Terrifier Review (Film, 2018) #31DaysofHorror
From the opening credits sequence, you know you’re in for something authentically 70s with Terrifier. The whole film is set up like the sequel to a slasher that never existed. We see a blurry news report on an old tube television describing a massacre by Art the Clown the previous year. A reporter is interviewing the only survivor, a woman who is now severely disfigured from the injuries she sustained. The camera pans out to reveal that the person watching the broadcast is the killer clown, loading up a trash bag full of customized weapons and slapping on the greasepaint for another night of terror.
Terrifier is an old-fashioned slasher that knows its history. From the grainy filter and slightly desaturated film stock to the unnatural pink and blue lighting that lurks in the corners, writer/director Damien Leone’s film is a labor of love. Even the oldest gags can seem brutal and terrifying when wielded with precision and passion.
The late ‘70s style slasher is itself a referential beast, borrowing from the Italian giallo and the British modern Gothic/splatter cinema to create an aggressive form of horror. Characters are introduced only to be done away with in unimaginably gruesome ways. Usually a single survivor is the witness to all of the crimes and is toyed with every step of the way by the killer. The American slasher typically allows that woman to survive—the proto-final girl better codified in the ‘80s.
All of this is without the pesky morality that plagued the genre in the ‘80s. The violence is random and all the more terrifying. It’s not a matter of the one good girl—pure, kind, compassionate, “worthy”—surviving. It’s a matter of chance. Good, bad, or barely defined makes no difference on fate once the killer comes in the way.
That killer becomes the real lifeline in this particular style. It’s true that we don’t really get to know them. They are, like Michael Myers or Leatherface, the Boogeyman. They are a personification of fear and evil that sees only life where they believe none should exist. These killers are defined by their appearance, their stature, and their costume. We don’t always get to see them in full in the typical ‘70s style, adding additional tension over what will happen.
What makes Terrifier seem so fresh in a genre that is now defined by formula is that killer. Art the Clown is not the first clown killer; there’s a whole subgenre of clown horror that branches right off of the slasher. They largely originate from the ‘80s but really seemed to come into their own in the mid-late ‘00s. I haven’t done a formal study of it, but that seems about the right timeline for people who watched the original TV-movie version of It to have grown up and become filmmakers who view clowns as the embodiment of all evil.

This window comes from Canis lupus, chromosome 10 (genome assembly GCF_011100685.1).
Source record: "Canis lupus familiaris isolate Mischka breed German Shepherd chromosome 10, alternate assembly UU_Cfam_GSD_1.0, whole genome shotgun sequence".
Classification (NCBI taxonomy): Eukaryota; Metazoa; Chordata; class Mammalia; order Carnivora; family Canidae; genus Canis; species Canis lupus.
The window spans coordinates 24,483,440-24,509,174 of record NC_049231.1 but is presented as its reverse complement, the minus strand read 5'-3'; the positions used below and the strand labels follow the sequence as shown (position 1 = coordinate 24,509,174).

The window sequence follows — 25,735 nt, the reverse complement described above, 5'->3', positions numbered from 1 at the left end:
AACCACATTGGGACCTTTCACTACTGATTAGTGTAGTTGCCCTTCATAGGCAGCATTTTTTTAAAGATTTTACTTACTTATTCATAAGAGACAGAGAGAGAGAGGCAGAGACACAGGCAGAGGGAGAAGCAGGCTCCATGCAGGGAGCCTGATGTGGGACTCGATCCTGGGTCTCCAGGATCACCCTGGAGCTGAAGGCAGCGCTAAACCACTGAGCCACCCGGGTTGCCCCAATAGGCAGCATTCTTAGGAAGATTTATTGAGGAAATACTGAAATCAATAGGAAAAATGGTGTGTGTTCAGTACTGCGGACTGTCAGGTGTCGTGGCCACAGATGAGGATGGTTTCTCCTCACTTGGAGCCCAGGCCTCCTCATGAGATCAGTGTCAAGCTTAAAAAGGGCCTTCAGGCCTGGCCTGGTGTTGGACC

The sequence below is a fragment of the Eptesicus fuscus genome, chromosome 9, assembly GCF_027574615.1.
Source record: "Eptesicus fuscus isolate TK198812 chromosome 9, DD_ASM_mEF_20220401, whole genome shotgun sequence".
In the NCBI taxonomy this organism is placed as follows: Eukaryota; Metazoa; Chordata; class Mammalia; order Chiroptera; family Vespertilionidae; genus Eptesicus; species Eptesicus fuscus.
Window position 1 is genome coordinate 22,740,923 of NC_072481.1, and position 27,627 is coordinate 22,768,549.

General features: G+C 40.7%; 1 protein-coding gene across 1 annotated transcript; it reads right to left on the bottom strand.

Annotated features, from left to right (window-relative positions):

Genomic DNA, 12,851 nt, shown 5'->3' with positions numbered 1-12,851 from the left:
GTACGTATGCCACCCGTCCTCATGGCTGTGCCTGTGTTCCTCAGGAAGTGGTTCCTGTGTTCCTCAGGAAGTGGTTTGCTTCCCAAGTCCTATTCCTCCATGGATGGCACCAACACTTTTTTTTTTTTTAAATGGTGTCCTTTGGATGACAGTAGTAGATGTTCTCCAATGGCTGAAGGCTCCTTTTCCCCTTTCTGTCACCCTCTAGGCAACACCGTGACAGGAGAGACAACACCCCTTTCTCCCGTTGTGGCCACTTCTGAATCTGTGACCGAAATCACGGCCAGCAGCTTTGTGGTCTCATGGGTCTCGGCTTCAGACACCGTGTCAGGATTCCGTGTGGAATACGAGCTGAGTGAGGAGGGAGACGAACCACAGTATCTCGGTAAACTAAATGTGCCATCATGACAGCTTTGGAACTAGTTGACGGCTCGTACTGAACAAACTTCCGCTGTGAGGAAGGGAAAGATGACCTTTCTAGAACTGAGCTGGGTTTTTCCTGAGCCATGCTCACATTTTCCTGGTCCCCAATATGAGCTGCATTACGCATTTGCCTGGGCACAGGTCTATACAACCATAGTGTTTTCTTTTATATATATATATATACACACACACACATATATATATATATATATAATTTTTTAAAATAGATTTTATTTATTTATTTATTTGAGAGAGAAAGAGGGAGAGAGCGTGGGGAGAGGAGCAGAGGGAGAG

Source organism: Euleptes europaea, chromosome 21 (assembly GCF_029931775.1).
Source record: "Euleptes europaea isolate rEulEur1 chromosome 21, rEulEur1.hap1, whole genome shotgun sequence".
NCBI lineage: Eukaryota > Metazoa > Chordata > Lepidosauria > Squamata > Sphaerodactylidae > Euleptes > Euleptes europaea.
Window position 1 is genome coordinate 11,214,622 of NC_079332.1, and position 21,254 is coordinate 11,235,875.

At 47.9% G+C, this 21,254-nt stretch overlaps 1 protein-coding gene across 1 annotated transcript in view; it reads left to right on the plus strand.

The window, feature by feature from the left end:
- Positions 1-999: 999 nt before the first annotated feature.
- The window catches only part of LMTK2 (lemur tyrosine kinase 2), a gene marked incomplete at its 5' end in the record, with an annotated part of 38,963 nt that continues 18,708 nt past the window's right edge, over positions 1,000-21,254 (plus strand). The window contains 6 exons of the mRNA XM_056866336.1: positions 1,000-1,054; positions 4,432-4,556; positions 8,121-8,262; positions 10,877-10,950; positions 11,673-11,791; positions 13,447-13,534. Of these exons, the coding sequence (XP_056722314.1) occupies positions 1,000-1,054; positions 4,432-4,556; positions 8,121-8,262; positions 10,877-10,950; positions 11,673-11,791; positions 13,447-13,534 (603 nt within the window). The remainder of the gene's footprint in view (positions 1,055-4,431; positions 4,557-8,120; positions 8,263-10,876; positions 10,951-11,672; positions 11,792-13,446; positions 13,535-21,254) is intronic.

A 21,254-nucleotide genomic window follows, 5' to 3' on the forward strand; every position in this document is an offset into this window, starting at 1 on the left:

Art the Killer is one of the most distinct I’ve encountered. His movement is extremely stylized—somewhere between a British panto and a classical mime—making the horrifying reveal of his violence all the more disturbing. He’s dressed as a classical black and white harlequin. The only color on his body is his teeth, a dark red, until he begins to attack. Then fresh splatters of red spoil the thick layers of greasepaint. His movement is slow and deliberate until he finds a victim—then the camera struggles to keep up. He carries a large bag of tricks, though his preferred weapon is a scalpel, constantly dancing in his fingertips as he circles his prey. David Howard Thornton’s silent performance is one of the most menacing and memorable horror villains I can think of in recent memory.
The real star of Terrifier is the sound mixing and score. Paul Wiley’s score is a tribute to the master of the slasher, John Carpenter. The repeating patterns and synth drones take you back to Halloween. It’s an unnerving sound profile, sampling natural orchestral sounds and processing them through a synthesizer to sound just off to the human ear. Layered in with Jake Bjork and Jason Milstein’s crystal clear sound design, the soundtrack makes the whole film unpredictable in the best ways possible.
Without going into too much detail, there’s a fascinating wrinkle on the traditional slasher formula that happens about halfway through the film. It hinges on the unexpected use of a weapon you don’t always see in horror. Its inclusion is shocking in the best way possible. So is the embrace of cellphones, rather than just writing them off with “no service.” Horror is at its best when it reflects society and Terrifier actually uses modern technology in a natural way for devious effect.
Leone clearly knows his horror history. Terrifier is the kind of slasher that can only be made if you understand how slashers work. Where this knowledge is more typically weaponized against the audience for an introspective slasher/satire hybrid like Scream, The Cabin in the Woods, or Tucker and Dale vs. Evil, Terrifier is utterly sincere. Even the portender of the evil to come is actually given a series of scenes to shine and a sense of humanity all too often abandoned just to write their warnings off as the ravings of an unwell person. The collection of characters facing the evil of the killer clown might be random, but they feel like real people. That’s something neglected far too often in modern horror. Terrifier is scary not because of the unknown but because of what Damien Leone allows us to know.
Terrifier is currently streaming on Netflix.
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